There is a rich tradition among Irish monks to seek out the place of one’s resurrection – where the soul leaves the body – or where the soul becomes truly alive. In Celtic mythology, the soul was thought to depart the body as a bee or butterfly. Finding one’s place of resurrection was done through the practice of peregrinatio, setting sail without oar or rudder to let currents of love carry you.
At one point three white deer come into view, and then six. But that was not the place. She journeyed, offering blessings along the way, paying attention to life as it unfolded. Finally, when she arrived in Ballyvourney, County Cork, Gobnait saw 9 white deer grazing just as the angel promised. She dedicated the remainder of her earthly life to pastoral work, founding her monastic community with the help of St Abban. She was famous for cultivating bees and is known as the Patron saint of beekeepers and of the sick. One story tells of how she cured one of her nuns who was sick and how she kept the plague away by drawing a line along the eastern borders of the parish with her stick. The plague never crossed that line. She is said to have had a strong relationship with bees and used honey in the treatment of illness and healing of wounds. She also used bees to protect her community. Many accounts exist of how Gobnait prevented invaders from carrying off the cattle – on their approach she let loose the bees from her hives and they attacked the invaders, forcing them to flee. Gobnait is one of the best loved local saints. Her well is still at Ballyvourney and is an attraction for pilgrims. Her feast is on World Day of the Sick, Feb 11, the same day Mary appeared to Bernadette at Lourdes, France.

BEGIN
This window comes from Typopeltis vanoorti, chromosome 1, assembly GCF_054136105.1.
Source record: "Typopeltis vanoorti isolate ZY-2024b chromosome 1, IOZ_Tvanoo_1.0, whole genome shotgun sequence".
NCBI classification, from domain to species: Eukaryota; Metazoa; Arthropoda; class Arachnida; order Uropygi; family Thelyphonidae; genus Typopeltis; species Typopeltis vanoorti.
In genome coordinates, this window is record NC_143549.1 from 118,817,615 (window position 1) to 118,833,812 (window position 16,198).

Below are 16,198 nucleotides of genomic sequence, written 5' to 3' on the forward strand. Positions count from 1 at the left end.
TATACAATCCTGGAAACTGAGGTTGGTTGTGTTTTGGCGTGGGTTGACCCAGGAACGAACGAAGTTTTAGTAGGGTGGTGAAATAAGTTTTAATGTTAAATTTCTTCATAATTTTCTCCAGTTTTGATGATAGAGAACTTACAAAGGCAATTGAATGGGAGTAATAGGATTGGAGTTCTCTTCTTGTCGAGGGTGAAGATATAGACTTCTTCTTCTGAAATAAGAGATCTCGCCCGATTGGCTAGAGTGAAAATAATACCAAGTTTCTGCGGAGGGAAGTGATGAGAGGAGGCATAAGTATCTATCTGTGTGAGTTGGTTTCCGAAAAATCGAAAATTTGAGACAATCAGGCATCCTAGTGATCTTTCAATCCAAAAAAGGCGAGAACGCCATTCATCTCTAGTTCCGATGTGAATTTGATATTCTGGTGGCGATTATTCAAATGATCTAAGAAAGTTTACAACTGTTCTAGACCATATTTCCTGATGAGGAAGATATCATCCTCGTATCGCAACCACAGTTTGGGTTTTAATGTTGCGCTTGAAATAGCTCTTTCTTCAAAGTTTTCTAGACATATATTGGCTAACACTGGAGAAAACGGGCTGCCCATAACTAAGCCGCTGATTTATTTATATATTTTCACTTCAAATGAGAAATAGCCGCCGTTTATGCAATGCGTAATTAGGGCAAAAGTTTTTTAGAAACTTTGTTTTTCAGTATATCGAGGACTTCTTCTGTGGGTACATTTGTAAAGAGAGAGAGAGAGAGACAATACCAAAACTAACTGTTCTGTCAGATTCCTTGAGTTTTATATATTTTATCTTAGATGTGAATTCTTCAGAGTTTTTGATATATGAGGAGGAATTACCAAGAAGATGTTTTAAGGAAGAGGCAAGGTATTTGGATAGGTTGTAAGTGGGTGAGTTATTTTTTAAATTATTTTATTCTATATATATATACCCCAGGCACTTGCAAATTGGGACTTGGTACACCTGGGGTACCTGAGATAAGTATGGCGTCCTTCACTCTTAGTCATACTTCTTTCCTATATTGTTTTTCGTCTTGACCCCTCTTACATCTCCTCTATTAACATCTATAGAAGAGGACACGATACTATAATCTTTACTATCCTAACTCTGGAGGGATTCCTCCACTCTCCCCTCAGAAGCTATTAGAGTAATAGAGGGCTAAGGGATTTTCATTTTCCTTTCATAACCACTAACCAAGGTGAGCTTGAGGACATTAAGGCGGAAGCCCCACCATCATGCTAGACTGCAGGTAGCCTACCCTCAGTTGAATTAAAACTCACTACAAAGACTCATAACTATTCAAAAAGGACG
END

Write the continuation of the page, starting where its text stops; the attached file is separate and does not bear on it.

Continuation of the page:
Christine wrote a poem about St. Gobnait and there are a few lines that I absolutely love. That call me back home to myself and to God. And remind me of the work before me – to simply soften and wait. To pay attention, to offer blessings as I go, and to consecrate each arrival in my life. I am going to read the poem, and then we will watch a short video of Gobnait’s journey with a song based on Christine’s poem.
St. Gobnait and the Place of Her Resurrection
On the tiny limestone island
an angel buzzes to Gobnait
in a dream, disrupts her plans,
sends her in search of nine white deer.
She wanders for miles across sea and land until at last
they appear and rather than
running toward them
she falls gently to wet ground,
sits in silence as light crawls across sky,
lets their long legs approach
and their soft, curious noses surround her.
Breathing slowly, she slides back onto grass and clover and knows nothing surpasses this moment, a heaven of hooves and dew.
Is there a place for each of us,
where we no longer yearn to be elsewhere?
Where our work is to simply soften,
and wait, and pay close attention?
She smiles as bees gather eagerly
around her too, wings humming softly
as they collect essence of wildflowers,
transmuting labor into gold.
Have you found the place of your own resurrection? The place that brings you alive and where your gifts can thrive?